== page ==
8. Frequent and seasonally variable sublethal anthrax infections are accompanied by short-lived immunity in an endemic system.

    Science.gov (United States)

    Cizauskas, Carrie A; Bellan, Steven E; Turner, Wendy C; Vance, Russell E; Getz, Wayne M

    2014-09-01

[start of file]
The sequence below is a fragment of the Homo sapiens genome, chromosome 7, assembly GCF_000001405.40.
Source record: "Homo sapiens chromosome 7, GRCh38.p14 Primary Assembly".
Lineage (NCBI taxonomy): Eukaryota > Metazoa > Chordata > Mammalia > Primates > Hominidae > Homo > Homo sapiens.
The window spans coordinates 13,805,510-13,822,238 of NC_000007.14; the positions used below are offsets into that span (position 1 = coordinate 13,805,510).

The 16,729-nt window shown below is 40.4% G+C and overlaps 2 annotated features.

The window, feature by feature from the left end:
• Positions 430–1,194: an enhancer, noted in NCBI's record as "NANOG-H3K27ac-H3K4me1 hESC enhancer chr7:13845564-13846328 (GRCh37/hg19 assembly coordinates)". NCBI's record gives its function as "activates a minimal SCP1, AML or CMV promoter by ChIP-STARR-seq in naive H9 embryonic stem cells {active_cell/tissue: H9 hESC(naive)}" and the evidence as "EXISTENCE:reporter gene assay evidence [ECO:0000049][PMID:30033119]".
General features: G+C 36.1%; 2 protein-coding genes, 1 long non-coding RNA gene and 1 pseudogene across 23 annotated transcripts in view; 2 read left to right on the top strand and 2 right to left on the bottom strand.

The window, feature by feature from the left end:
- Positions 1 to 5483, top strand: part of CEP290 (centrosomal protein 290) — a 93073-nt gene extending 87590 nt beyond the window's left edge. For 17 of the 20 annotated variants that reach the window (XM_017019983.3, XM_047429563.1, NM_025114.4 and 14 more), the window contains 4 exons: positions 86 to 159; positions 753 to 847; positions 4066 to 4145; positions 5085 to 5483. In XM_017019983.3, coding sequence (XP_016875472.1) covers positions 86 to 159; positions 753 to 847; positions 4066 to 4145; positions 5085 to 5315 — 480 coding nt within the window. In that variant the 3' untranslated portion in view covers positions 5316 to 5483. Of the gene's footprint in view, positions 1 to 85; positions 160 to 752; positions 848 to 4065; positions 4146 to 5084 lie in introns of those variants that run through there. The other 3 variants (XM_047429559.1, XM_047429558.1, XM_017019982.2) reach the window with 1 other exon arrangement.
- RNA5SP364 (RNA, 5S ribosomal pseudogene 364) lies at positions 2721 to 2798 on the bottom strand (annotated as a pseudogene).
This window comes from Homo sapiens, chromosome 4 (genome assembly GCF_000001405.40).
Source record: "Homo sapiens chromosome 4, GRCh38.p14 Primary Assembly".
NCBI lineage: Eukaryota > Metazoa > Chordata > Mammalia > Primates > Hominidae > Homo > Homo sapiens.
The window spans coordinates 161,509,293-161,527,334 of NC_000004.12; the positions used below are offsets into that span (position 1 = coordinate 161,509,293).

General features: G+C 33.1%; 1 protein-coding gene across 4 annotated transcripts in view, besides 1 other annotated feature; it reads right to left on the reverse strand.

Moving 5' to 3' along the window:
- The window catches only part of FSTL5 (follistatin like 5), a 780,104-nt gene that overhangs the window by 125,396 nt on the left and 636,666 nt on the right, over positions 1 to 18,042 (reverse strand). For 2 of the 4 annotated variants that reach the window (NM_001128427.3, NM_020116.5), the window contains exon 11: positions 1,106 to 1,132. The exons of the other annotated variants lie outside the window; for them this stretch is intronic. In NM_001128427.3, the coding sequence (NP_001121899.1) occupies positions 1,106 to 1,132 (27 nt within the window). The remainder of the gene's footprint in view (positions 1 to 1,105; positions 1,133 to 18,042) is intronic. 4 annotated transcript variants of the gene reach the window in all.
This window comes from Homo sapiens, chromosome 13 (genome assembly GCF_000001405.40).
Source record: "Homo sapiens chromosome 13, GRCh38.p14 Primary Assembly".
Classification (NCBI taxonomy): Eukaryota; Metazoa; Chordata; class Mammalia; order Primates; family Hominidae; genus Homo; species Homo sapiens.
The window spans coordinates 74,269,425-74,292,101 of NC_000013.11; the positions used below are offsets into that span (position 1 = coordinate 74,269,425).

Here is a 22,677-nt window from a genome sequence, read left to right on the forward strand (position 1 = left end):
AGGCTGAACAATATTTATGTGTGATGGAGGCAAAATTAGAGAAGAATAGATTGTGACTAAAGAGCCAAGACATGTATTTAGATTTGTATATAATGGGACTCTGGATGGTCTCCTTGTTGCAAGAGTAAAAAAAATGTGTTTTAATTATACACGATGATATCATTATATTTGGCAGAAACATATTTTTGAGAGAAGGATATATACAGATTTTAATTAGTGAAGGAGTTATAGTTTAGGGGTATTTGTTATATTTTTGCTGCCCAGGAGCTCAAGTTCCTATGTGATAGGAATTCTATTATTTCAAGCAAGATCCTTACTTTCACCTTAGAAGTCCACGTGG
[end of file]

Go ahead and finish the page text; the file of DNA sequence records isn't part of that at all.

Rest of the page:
Few studies have examined host-pathogen interactions in wildlife from an immunological perspective, particularly in the context of seasonal and longitudinal dynamics. In addition, though most ecological immunology studies employ serological antibody assays, endpoint titre determination is usually based on subjective criteria and needs to be made more objective. Despite the fact that anthrax is an ancient and emerging zoonotic infectious disease found world-wide, its natural ecology is not well understood. In particular, little is known about the adaptive immune responses of wild herbivore hosts against Bacillus anthracis. Working in the natural anthrax system of Etosha National Park, Namibia, we collected 154 serum samples from plains zebra (Equus quagga), 21 from springbok (Antidorcas marsupialis) and 45 from African elephants (Loxodonta africana) over 2-3 years, resampling individuals when possible for seasonal and longitudinal comparisons. We used enzyme-linked immunosorbent assays to measure anti-anthrax antibody titres and developed three increasingly conservative models to determine endpoint titres with more rigourous, objective mensuration. Between 52 and 87% of zebra, 0-15% of springbok and 3-52% of elephants had measurable anti-anthrax antibody titres, depending on the model used. While the ability of elephants and springbok to mount anti-anthrax adaptive immune responses is still equivocal, our results indicate that zebra in ENP often survive sublethal anthrax infections, encounter most B. anthracis in the wet season and can partially booster their immunity to B. anthracis. Thus, rather than being solely a lethal disease, anthrax often occurs as a sublethal infection in some susceptible hosts. Though we found that adaptive immunity to anthrax wanes rapidly, subsequent and frequent sublethal B. anthracis infections cause maturation of anti-anthrax immunity. By triggering host immune responses, these common sublethal infections may act as